It’s Father’s Day and I am scrawling words in a new notebook next to your grave. The pages are blank like a life that’s not yet been lived, much different from your own where all the pages have already been filled. I sit with my back against the cool, hard granite, my legs atop the sparsely growing grass and I imagine I am sitting with you and not on top of your body lying in a wooden box layered with dirt and concrete. Today isn’t like the other days here at the cemetery. There are many other fatherless folks standing and crying at their beloved dads’ final resting places.
I am not crying, I am rearranging the fake flowers in your stone gray vases. It makes me feel like I am doing something. I imagine you standing underneath our old red deck, grilling some sort of meat on the grill. The blue and red bag of Kingsford charcoal slouched up against the garage. And with your Budweiser in hand, drinking some and pouring a little bit more in the sauce. You’d stand a little way back from the smoke and you’d look over at your garden. The rows of tomatoes and squash peeking up through the dark, freshly tilled earth.
These lazy Sundays filled with yard work and cooking and football games. We didn’t say much back then. You were a smart man who, though not many knew it, did not give yourself enough credit. But you only spoke when you knew you were right and didn’t have much interest in small talk. You’d point out a cardinal in the tree or an eagle in the sky. You’d talk about the different kind of evergreens and tell me about the big, old maple tree in the back yard and how to tell the difference between oak and maple trees.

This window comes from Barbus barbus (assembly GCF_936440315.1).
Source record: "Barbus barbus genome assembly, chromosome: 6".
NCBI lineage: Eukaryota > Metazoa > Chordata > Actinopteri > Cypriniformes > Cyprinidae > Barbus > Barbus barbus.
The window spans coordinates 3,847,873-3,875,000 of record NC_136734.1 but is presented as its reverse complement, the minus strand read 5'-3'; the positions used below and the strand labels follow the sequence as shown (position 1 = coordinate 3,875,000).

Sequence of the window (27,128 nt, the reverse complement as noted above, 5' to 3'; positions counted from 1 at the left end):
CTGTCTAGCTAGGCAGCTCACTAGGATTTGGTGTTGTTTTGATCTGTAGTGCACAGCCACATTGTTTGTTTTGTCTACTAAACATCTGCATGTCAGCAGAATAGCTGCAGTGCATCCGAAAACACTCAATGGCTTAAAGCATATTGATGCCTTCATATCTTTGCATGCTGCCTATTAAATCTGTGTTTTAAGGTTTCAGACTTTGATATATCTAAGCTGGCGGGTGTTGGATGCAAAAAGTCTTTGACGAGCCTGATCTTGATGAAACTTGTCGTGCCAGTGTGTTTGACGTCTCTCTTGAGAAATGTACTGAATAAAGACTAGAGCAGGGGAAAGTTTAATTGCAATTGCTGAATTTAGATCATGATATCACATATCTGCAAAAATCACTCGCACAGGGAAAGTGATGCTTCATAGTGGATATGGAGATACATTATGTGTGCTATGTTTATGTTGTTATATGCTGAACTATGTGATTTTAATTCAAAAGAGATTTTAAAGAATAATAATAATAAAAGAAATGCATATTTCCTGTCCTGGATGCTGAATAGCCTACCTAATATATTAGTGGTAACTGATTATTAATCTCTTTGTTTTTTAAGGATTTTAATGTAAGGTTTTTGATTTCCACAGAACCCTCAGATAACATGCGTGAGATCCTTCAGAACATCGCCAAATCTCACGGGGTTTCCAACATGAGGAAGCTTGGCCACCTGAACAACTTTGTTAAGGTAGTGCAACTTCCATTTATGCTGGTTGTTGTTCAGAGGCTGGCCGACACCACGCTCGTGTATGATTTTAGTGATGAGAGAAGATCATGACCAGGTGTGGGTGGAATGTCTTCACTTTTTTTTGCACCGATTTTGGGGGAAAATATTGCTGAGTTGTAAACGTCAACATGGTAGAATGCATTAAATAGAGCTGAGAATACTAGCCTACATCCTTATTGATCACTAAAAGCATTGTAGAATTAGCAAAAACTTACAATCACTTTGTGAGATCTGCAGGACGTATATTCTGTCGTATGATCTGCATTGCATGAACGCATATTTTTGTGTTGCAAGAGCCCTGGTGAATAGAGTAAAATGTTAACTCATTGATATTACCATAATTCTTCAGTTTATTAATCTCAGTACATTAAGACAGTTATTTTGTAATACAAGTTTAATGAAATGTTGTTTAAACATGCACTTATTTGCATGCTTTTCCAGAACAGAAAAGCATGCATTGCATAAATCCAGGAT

Who knew these lazy Sundays that I never even noticed would be all the best memories? that’s how it goes. You don’t know what you’ve got till it’s gone.
I ran a race for you today. Well, a race for Father’s day and for the Cancer Society. I went to church and lit a candle. I am sitting at your grave and later I will go home and cook tuna steak on the grill and boil the shrimp the way you taught me with the Boy Scout veggies in the foil packets.
I have been here almost two hours now. I flipped my shoes off and plopped on the grass on top of you. You never believed in wearing shoes in the summer. That’s not exactly true. You always wore shoes because your feet always hurt. We buried you in your sneakers. But if your feet weren’t always in such bad shape, you’d not be wearing shoes.
I am sure you’d tell me to go home now. Go home and take care of my babies. No use sitting here crying over something that can’t be undone. Happy Father’s day, dad. My first one without you. I hope you know I am doing okay. We came from good stock and we know you did a good job.
Rest easy, dad. Rest easy.